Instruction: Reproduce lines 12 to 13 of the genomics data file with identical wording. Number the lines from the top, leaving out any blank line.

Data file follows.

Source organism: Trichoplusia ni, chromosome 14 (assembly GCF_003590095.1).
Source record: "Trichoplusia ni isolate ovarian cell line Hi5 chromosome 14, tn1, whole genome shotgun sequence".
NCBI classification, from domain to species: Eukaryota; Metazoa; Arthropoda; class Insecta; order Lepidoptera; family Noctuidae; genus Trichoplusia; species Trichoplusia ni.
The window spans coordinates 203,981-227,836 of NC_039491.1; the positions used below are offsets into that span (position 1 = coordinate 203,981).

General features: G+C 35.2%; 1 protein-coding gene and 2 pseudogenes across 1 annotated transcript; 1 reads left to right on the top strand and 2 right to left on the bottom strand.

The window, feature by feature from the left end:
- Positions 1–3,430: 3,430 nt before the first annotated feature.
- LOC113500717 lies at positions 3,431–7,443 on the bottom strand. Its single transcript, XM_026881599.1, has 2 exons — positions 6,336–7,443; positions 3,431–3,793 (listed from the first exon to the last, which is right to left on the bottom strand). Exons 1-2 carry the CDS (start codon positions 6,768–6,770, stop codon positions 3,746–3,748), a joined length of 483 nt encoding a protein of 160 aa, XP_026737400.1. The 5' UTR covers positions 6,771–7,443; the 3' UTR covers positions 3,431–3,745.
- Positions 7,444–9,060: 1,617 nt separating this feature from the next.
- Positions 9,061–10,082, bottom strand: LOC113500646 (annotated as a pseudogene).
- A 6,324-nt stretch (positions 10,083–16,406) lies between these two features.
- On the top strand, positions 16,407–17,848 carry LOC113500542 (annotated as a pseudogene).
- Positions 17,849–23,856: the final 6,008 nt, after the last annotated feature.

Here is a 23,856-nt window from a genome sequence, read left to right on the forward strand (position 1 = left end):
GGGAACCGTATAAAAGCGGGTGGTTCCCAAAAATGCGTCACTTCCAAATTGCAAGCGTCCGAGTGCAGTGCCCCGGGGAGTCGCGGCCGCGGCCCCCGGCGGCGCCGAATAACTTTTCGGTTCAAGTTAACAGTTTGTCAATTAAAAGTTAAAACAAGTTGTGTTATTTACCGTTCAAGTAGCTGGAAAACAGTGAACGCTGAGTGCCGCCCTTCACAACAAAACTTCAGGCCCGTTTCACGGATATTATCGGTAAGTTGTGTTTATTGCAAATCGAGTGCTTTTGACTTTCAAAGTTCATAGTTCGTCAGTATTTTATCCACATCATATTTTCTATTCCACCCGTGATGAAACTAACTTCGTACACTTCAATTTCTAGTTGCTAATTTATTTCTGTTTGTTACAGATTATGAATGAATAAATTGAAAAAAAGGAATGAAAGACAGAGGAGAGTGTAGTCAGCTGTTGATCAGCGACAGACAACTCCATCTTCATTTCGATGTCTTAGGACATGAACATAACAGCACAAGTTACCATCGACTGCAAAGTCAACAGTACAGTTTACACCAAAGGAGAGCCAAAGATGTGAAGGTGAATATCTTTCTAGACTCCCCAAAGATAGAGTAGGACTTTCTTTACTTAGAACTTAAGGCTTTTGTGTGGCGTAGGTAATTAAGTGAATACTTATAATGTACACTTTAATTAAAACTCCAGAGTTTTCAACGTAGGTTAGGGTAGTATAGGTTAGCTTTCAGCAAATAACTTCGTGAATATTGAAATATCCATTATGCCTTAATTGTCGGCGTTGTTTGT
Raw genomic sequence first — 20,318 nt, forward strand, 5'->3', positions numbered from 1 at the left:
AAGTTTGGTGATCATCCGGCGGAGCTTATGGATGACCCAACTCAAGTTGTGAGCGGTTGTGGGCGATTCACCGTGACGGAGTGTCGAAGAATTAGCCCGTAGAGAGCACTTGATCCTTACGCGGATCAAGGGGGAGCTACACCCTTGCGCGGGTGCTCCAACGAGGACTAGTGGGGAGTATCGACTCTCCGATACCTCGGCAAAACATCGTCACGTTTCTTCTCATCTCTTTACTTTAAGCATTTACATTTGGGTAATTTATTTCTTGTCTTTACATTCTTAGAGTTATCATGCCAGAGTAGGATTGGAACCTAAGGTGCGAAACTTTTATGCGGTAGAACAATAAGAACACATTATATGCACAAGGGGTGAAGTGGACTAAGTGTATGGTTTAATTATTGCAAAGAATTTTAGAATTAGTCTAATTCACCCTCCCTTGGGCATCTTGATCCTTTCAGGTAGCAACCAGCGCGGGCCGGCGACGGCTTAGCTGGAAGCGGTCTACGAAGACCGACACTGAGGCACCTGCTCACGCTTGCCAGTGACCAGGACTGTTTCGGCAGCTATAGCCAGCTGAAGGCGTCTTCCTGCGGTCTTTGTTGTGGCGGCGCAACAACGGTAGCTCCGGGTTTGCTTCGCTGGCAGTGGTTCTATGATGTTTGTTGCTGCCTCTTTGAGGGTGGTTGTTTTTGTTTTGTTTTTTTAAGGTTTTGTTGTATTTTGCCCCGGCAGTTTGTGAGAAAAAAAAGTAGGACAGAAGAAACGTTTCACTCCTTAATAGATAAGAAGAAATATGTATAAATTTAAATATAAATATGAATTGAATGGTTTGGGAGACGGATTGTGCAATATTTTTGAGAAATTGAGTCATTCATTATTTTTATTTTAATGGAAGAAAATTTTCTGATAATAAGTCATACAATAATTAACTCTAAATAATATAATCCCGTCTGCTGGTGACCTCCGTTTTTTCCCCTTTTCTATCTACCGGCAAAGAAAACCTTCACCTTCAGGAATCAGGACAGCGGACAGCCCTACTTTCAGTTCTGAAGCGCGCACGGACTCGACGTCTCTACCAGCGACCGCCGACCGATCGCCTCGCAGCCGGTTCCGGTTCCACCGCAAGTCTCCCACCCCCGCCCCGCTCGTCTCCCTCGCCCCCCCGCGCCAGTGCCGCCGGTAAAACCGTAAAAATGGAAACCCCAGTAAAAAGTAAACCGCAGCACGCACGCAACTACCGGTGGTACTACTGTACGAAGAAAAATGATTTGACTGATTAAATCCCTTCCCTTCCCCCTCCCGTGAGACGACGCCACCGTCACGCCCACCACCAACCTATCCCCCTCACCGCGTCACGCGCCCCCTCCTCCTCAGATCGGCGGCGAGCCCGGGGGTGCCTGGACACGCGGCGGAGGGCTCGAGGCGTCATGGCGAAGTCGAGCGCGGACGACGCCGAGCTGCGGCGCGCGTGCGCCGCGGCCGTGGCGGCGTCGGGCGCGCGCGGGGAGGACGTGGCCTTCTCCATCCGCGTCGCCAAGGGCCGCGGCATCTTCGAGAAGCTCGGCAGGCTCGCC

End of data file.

- On the top strand, positions 16,407–17,848 carry LOC113500542 (annotated as a pseudogene).
- Positions 17,849–23,856: the final 6,008 nt, after the last annotated feature.